LTx patients are at increased hazard for infectious difficulties because of subsequent features:

  • High level of immunosuppression to prevent rejection

  • Adversative consequences from Tx on the lung host defenses

  • Persistent environmental interaction permitting microbiological agents direct admission into the graft

The probability and category of infection differs with the degree of recipient immunosuppression, timing since LTx, variety and period of anti-microbial prophylaxis in addition to the local center and regional microbiology. The most common type presented in LTx recipients are bacterial pneumonia [29, 30].

Prophylactic administration of broad-spectrum antibiotics such as carbapenem are preferred until cultures can be available and then initiate target treatment for specific infection. Antiviral therapy may be directed against CMV for recipients with positive CMV serology. Preoperative screening for CMV is performed routinely in recipients/donors. Antifungal prophylaxis may include low-dose fluconazole for Candida and sulfametoxazol/trimethoprim for Pneumocystis carinii. Broad-spectrum antibiotics with colistin may be utilized for Pseudomonas if present.

2.6 Follow-up

Routine follow-up after LTx is intended to avert complications or to distinguish them as soon as possible. While follow-up is most rigorous during the first year after LTx, it is necessary to proceed with a lifetime of follow-up of the LTx recipient. Pulmonary function progressively advances and typically scopes a plateau by the end of year 1 after LTx [31, 32].

The practices include:

  • Follow-up with a (trained) nurse coordinator

  • Check-ups by a pneumonologist

  • Chest X-ray

  • Spirometry

  • (Bronchoscopy)

  • Selected hematological testing to supervise the immunosuppressive serum levels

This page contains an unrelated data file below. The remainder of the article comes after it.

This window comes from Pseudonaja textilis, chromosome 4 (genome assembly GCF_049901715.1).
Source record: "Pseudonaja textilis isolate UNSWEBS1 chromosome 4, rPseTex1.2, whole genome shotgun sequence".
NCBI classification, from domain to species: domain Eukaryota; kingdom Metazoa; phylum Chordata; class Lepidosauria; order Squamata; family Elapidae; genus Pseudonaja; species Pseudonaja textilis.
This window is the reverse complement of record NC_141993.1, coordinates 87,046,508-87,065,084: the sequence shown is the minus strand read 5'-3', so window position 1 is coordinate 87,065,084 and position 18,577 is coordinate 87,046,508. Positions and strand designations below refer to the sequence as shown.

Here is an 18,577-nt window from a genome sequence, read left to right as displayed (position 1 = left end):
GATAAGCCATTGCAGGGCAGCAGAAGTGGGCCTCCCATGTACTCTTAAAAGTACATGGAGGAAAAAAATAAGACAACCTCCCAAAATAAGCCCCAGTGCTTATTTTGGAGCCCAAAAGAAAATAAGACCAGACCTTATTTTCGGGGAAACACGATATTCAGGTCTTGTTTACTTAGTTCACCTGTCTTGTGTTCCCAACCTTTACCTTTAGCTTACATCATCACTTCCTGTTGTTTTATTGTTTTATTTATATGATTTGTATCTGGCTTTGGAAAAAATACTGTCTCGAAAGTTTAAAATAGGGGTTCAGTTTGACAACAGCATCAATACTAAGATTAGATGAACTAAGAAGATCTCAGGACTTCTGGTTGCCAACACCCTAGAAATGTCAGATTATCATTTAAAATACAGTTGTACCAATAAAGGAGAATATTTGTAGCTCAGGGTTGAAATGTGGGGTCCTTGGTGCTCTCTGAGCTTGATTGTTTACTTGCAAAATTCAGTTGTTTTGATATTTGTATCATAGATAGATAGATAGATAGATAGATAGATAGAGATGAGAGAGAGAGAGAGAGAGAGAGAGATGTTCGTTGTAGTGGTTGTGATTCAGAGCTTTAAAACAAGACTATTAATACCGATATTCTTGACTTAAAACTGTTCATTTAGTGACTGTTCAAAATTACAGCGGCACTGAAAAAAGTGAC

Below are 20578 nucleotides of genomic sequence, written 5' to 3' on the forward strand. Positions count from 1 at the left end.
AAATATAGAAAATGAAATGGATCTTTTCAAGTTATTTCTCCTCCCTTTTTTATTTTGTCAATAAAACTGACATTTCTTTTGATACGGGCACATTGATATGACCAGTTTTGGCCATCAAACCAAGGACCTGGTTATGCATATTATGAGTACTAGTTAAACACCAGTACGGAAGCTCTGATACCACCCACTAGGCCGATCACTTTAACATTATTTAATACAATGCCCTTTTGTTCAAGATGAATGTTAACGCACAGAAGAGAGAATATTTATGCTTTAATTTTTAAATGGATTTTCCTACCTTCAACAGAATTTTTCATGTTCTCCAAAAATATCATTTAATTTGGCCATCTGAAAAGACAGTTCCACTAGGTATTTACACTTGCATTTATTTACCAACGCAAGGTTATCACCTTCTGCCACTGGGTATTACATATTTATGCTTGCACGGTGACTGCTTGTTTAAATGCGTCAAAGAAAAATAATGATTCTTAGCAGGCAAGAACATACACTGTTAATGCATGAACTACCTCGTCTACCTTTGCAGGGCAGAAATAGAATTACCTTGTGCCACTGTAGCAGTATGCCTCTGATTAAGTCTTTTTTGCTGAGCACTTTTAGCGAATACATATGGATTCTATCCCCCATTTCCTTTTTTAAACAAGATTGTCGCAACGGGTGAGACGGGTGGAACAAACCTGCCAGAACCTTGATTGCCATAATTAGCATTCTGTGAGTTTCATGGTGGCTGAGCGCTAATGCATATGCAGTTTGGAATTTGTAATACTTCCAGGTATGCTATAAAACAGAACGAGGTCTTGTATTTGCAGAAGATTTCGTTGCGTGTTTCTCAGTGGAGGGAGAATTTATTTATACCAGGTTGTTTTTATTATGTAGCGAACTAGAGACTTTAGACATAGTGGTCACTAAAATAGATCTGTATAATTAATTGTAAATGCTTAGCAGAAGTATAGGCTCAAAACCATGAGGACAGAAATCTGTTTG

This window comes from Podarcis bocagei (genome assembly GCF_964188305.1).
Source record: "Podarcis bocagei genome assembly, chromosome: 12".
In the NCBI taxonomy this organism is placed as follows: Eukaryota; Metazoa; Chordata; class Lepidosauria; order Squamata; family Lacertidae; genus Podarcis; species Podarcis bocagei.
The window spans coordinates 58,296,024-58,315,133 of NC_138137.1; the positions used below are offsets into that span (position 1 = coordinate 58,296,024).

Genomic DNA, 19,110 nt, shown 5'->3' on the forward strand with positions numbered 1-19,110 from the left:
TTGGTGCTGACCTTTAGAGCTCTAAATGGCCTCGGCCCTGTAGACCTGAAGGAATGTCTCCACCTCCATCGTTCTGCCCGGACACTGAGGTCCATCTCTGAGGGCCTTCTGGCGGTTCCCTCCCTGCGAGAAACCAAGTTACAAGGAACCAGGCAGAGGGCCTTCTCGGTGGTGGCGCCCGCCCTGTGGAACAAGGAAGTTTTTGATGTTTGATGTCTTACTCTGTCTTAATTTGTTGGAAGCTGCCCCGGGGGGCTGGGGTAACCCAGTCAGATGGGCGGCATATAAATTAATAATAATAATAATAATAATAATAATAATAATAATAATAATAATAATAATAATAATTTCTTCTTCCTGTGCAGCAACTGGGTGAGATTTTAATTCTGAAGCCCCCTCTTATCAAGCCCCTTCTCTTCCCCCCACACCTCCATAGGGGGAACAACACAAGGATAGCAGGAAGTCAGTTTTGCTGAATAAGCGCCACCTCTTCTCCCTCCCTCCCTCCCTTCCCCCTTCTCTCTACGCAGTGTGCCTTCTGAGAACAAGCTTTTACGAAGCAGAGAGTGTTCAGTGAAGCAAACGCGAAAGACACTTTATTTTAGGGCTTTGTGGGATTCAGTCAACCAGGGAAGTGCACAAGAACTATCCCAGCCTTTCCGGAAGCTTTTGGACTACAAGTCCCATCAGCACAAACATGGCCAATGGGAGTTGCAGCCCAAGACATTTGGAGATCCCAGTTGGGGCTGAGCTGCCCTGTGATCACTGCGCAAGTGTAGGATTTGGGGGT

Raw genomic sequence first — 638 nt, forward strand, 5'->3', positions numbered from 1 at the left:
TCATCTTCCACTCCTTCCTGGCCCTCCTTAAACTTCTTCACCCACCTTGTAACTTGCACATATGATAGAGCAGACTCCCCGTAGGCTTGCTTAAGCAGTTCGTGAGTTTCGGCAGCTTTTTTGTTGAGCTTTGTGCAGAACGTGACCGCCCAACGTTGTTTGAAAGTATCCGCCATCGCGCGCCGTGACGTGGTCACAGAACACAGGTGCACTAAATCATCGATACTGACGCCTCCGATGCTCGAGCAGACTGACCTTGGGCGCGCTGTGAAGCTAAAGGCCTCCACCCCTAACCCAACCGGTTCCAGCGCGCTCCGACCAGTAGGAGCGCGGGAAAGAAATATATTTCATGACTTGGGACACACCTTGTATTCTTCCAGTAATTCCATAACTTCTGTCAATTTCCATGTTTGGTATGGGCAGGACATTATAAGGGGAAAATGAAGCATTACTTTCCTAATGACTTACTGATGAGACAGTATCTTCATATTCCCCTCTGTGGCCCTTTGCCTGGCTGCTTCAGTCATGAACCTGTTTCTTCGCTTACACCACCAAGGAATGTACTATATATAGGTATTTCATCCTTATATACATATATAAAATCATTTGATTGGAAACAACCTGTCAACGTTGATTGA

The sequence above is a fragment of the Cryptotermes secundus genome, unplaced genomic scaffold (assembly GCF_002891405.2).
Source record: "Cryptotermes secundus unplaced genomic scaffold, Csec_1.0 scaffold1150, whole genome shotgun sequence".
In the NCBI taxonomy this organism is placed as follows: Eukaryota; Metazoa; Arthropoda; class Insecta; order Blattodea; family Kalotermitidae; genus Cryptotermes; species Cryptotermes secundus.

There are also possibilities for the LTx recipient to be undergo follow-up from the home, such as daily home spirometry. This form of monitoring has been associated with earlier detection of chronic forms of rejection [33, 34, 35, 36, 37].

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3. Outcomes after LTx

3.1 Survival

Outcome after LTx can be evaluated founded on numerous different measures: survival, quality of life, physiologic changes and cost benefit [38, 39]. Survival is feasibly the most objective calculation of outcome. The International Society for Heart and Lung Transplantation (ISHLT) has created a registry of survival estimates from international data that have become a benchmark for the field [40, 41]. According to the 2017 ISHLT registry report, the median survival for all adult LTx recipients is 6 years [38]. Nevertheless, it is uncertain if survival benefit is primarily connected to the type of procedure or the underlying LTx patient’s features that does the impact. A report that assessed the influence of patient age and procedure on the survival outcome of patients with IPF showed that SLTx recipients younger than 60 years displayed a survival benefit over DLTx in the same age category [6].